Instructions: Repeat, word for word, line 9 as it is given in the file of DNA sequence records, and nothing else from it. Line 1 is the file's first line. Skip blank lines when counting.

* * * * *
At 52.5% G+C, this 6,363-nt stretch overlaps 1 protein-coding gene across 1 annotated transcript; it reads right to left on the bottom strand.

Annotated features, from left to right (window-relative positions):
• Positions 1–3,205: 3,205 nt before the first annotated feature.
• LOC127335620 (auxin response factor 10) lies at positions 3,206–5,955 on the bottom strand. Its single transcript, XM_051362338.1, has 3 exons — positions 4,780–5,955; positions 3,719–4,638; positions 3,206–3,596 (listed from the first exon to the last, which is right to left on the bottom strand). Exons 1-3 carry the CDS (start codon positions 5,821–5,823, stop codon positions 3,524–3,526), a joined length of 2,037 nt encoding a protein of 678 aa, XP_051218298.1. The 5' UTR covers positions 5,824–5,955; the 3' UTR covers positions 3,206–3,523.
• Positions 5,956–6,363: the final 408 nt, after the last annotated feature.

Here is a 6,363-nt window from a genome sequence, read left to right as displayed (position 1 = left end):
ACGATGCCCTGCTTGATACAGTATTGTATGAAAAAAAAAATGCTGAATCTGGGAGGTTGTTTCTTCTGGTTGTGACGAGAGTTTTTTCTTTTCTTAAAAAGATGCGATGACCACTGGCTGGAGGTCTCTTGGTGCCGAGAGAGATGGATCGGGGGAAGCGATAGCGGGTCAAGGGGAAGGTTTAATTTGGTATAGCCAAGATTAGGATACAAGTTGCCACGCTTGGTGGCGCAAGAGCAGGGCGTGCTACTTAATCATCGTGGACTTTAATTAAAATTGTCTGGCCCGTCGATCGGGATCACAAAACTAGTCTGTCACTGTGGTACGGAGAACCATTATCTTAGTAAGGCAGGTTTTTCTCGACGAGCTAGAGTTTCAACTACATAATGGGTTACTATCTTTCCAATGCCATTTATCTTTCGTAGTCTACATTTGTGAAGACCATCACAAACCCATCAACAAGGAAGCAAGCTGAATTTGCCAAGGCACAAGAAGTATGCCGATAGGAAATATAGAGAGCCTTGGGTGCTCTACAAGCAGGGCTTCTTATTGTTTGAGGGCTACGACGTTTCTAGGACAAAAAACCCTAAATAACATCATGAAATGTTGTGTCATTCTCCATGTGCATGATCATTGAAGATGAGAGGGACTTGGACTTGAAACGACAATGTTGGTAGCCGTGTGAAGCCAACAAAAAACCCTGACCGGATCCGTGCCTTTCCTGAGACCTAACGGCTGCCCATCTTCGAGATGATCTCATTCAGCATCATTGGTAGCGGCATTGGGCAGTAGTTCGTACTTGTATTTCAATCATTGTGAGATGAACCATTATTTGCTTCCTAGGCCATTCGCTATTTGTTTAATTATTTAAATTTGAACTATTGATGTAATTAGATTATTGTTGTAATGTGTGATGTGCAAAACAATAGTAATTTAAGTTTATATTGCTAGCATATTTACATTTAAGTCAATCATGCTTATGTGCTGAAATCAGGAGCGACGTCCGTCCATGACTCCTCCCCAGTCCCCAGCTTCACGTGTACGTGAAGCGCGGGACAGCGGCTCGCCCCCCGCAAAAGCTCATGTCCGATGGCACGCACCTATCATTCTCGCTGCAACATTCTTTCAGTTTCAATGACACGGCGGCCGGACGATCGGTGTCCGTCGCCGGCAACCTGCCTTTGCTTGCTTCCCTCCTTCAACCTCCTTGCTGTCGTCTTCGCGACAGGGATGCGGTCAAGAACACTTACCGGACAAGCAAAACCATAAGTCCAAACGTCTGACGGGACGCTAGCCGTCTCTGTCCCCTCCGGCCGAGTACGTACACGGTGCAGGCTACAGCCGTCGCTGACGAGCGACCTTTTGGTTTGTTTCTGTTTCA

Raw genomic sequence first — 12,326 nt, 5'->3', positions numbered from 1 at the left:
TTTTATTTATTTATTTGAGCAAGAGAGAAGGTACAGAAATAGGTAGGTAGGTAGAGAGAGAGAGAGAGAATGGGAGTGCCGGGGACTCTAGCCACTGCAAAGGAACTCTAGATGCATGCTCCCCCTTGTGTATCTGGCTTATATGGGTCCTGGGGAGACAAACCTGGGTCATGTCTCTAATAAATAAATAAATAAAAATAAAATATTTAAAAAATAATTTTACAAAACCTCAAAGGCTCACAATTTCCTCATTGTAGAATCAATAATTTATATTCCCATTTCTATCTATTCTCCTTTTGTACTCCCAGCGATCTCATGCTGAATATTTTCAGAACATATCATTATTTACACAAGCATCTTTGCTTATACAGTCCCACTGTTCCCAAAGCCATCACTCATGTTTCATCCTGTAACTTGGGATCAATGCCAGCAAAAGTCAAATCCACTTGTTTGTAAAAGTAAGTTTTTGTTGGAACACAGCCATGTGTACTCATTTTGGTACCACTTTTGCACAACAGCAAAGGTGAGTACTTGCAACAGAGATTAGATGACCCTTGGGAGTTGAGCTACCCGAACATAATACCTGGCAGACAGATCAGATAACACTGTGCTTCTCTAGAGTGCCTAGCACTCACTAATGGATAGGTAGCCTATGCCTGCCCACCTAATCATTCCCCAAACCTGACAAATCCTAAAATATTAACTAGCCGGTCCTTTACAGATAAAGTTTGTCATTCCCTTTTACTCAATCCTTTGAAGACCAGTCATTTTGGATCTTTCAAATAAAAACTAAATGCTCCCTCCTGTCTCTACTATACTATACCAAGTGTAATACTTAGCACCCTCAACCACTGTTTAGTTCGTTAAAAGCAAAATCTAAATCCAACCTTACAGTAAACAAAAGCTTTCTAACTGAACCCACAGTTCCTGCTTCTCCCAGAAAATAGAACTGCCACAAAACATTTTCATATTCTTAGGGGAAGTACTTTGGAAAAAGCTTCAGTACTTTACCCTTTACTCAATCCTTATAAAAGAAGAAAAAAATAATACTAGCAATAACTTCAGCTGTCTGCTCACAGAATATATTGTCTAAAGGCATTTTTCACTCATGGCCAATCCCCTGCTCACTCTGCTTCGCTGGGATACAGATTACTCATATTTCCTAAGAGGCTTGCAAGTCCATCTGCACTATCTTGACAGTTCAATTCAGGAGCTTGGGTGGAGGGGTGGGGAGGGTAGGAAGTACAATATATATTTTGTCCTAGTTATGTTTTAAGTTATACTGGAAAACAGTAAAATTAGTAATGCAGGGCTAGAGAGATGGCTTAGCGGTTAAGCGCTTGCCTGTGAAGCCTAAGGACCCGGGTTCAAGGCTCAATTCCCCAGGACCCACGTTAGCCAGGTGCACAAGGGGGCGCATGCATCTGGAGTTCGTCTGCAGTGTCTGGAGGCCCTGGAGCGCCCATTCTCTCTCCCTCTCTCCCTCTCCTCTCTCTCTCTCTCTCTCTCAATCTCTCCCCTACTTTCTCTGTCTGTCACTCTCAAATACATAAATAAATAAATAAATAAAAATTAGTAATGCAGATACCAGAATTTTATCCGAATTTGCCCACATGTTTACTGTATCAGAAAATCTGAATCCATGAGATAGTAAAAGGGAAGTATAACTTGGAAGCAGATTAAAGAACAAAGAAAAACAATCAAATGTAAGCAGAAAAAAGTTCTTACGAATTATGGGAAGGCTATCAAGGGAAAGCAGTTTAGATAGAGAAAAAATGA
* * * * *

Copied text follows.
TTTTATTTATTTATTTGAGCAAGAGAGAAGGTACAGAAATAGGTAGGTAGGTAGAGAGAGAGAGAGAGAATGGGAGTGCCGGGGACTCTAGCCACTGCAAAGGAACTCTAGATGCATGCTCCCCCTTGTGTATCTGGCTTATATGGGTCCTGGGGAGACAAACCTGGGTCATGTCTCTAATAAATAAATAAATAAAAATAAAATATTTAAAAAATAATTTTACAAAACCTCAAAGGCTCACAATTTCCTCATTGTAGAATCAATAATTTATATTCCCATTTCTATCTATTCTCCTTTTGTACTCCCAGCGATCTCATGCTGAATATTTTCAGAACATATCATTATTTACACAAGCATCTTTGCTTATACAGTCCCACTGTTCCCAAAGCCATCACTCATGTTTCATCCTGTAACTTGGGATCAATGCCAGCAAAAGTCAAATCCACTTGTTTGTAAAAGTAAGTTTTTGTTGGAACACAGCCATGTGTACTCATTTTGGTACCACTTTTGCACAACAGCAAAGGTGAGTACTTGCAACAGAGATTAGATGACCCTTGGGAGTTGAGCTACCCGAACATAATACCTGGCAGACAGATCAGATAACACTGTGCTTCTCTAGAGTGCCTAGCACTCACTAATGGATAGGTAGCCTATGCCTGCCCACCTAATCATTCCCCAAACCTGACAAATCCTAAAATATTAACTAGCCGGTCCTTTACAGATAAAGTTTGTCATTCCCTTTTACTCAATCCTTTGAAGACCAGTCATTTTGGATCTTTCAAATAAAAACTAAATGCTCCCTCCTGTCTCTACTATACTATACCAAGTGTAATACTTAGCACCCTCAACCACTGTTTAGTTCGTTAAAAGCAAAATCTAAATCCAACCTTACAGTAAACAAAAGCTTTCTAACTGAACCCACAGTTCCTGCTTCTCCCAGAAAATAGAACTGCCACAAAACATTTTCATATTCTTAGGGGAAGTACTTTGGAAAAAGCTTCAGTACTTTACCCTTTACTCAATCCTTATAAAAGAAGAAAAAAATAATACTAGCAATAACTTCAGCTGTCTGCTCACAGAATATATTGTCTAAAGGCATTTTTCACTCATGGCCAATCCCCTGCTCACTCTGCTTCGCTGGGATACAGATTACTCATATTTCCTAAGAGGCTTGCAAGTCCATCTGCACTATCTTGACAGTTCAATTCAGGAGCTTGGGTGGAGGGGTGGGGAGGGTAGGAAGTACAATATATATTTTGTCCTAGTTATGTTTTAAGTTATACTGGAAAACAGTAAAATTAGTAATGCAGGGCTAGAGAGATGGCTTAGCGGTTAAGCGCTTGCCTGTGAAGCCTAAGGACCCGGGTTCAAGGCTCAATTCCCCAGGACCCACGTTAGCCAGGTGCACAAGGGGGCGCATGCATCTGGAGTTCGTCTGCAGTGTCTGGAGGCCCTGGAGCGCCCATTCTCTCTCCCTCTCTCCCTCTCCTCTCTCTCTCTCTCTCTCTCAATCTCTCCCCTACTTTCTCTGTCTGTCACTCTCAAATACATAAATAAATAAATAAATAAAAATTAGTAATGCAGATACCAGAATTTTATCCGAATTTGCCCACATGTTTACTGTATCAGAAAATCTGAATCCATGAGATAGTAAAAGGGAAGTATAACTTGGAAGCAGATTAAAGAACAAAGAAAAACAATCAAATGTAAGCAGAAAAAAGTTCTTACGAATTATGGGAAGGCTATCAAGGGAAAGCAGTTTAGATAGAGAAAAAATGA